Herbert was a Vietnam veteran who fought for his country but he was discharged due to psychological issues. He was from Brooklyn but eventually moved to Alabama and was still suffering trauma from the war. Due to his trauma and mental issues, he placed a bomb on a front porch that killed a young girl. He was charged with capital murder. Bryan tried to stop Herbert’s execution due to the fact that his previous lawyer did not attempt to appeal his case due to his psychological issues during and after the war. The jury failed to acknowledge that, not only was he an army vet but he suffered a mental illness and that should’ve been considered when they gave him the death penalty. He should’ve been placed in a mental ward for life versus getting the death penalty. One of the saddest scenes is the moments leading up to his execution. Herbert stated that more people had asked him if he needed any help in his last 14 hours of living, than they did his entire years that he battled with his mental illness and trauma. A tearful moment is when Johnny and the other inmates said goodbye to Herbert, told him that he wasn’t alone and that they were all there with him in spirit. They rattled their pans as the execution was going on, so Herbert could hear them and know that they were present with him.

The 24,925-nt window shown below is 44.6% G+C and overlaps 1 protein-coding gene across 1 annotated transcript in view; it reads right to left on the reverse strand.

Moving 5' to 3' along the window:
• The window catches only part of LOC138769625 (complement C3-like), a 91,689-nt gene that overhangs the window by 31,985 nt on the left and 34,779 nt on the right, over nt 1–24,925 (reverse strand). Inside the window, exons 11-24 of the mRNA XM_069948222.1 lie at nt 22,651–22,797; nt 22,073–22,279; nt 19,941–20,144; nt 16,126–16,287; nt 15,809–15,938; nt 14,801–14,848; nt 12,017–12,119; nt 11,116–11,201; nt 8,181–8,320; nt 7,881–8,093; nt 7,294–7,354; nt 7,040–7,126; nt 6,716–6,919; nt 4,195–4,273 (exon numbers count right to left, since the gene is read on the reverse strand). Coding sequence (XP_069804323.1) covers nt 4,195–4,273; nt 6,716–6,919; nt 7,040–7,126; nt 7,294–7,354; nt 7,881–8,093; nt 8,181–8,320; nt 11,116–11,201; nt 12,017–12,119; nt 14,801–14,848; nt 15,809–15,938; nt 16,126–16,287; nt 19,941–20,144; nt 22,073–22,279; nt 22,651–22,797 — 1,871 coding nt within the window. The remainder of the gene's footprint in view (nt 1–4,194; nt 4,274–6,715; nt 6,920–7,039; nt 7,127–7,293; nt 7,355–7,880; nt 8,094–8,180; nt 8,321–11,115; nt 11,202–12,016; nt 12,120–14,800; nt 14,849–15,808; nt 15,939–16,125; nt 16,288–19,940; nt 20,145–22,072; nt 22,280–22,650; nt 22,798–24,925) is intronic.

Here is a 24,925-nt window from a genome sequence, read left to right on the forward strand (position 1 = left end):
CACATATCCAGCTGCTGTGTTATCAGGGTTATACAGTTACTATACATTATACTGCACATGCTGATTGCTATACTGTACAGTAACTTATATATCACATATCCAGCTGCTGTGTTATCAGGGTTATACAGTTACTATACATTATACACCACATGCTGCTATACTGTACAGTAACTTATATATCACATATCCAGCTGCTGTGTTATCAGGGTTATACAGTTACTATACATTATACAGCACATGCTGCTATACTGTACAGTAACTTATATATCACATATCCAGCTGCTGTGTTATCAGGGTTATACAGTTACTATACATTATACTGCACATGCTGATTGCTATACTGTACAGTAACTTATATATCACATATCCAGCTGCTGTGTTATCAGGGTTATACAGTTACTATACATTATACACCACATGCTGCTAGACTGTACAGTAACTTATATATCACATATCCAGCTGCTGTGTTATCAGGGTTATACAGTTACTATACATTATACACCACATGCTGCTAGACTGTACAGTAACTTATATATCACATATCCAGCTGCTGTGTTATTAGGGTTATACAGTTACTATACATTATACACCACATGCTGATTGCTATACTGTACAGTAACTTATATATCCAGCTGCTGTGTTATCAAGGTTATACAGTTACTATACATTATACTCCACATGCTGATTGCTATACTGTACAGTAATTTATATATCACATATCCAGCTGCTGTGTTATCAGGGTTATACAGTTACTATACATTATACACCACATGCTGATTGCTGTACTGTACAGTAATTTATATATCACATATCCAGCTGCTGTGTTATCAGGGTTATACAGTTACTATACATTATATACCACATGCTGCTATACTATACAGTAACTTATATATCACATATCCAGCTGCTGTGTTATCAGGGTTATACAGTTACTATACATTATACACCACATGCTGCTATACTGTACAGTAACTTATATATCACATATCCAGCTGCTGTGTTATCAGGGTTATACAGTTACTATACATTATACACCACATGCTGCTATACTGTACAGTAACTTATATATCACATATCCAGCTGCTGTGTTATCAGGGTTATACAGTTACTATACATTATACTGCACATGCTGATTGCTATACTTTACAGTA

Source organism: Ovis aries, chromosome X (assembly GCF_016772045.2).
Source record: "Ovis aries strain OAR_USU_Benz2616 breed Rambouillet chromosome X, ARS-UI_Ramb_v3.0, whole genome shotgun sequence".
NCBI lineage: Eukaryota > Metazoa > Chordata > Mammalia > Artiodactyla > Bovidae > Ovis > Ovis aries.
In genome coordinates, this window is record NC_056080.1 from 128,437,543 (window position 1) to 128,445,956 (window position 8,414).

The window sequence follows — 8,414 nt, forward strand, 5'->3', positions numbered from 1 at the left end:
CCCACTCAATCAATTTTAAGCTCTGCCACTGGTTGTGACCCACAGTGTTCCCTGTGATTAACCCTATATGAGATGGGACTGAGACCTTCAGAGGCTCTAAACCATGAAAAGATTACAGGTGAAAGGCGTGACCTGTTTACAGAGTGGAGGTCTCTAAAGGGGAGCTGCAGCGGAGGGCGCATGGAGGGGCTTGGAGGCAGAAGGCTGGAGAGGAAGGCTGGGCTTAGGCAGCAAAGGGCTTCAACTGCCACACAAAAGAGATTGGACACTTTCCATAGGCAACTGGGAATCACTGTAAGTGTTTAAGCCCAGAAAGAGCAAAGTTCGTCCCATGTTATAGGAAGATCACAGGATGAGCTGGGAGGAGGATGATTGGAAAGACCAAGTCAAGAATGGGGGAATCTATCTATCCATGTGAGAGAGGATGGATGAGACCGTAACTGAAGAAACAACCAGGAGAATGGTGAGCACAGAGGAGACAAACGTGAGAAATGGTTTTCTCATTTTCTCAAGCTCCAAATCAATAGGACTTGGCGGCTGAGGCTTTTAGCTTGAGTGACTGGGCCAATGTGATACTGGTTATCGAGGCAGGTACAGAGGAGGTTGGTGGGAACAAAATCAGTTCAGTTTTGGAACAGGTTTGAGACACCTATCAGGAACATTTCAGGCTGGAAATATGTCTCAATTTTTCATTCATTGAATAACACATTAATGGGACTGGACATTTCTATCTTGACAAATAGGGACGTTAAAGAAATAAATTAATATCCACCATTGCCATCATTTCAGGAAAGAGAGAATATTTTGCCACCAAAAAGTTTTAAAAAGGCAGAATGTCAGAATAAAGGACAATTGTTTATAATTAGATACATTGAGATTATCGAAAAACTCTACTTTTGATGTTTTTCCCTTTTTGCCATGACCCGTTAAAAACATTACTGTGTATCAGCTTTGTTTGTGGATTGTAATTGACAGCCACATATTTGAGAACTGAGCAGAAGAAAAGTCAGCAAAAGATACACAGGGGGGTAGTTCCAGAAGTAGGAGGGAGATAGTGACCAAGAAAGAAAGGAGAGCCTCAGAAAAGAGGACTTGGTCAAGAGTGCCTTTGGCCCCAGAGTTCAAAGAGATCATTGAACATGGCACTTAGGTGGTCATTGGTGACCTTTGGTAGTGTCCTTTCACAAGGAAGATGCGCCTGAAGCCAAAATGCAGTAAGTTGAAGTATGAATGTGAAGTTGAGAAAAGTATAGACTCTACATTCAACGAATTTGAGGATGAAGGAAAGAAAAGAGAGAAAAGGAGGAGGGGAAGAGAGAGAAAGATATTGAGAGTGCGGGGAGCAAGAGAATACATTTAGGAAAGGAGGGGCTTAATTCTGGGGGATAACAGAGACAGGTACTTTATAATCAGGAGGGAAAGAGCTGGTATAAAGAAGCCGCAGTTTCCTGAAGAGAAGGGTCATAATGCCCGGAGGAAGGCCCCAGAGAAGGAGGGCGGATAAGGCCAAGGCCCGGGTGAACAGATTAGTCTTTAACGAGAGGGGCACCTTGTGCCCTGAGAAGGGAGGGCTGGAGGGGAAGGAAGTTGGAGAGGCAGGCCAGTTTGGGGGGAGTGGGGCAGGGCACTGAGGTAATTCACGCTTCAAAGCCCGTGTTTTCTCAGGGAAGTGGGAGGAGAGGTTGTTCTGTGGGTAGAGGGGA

Bryan took initiative to meet Johnny’s family to learn more about him and the day the young woman was murdered. Johnny was at home that day cooking fish for a fish fry that his family was hosting at his house. So, how was he miles away at a murder scene if he was truly at home? I’ll tell you how…bribery. The sheriff bribed a white felon named Ralph Myers to say that he was with Johnny when he committed the crime. The sheriff had bribed him by taking him off death row. As time went on and after further investigation, Bryan not only got the truth out of Myers but he found recordings of his initial statement saying he didn’t want to lie on an innocent man.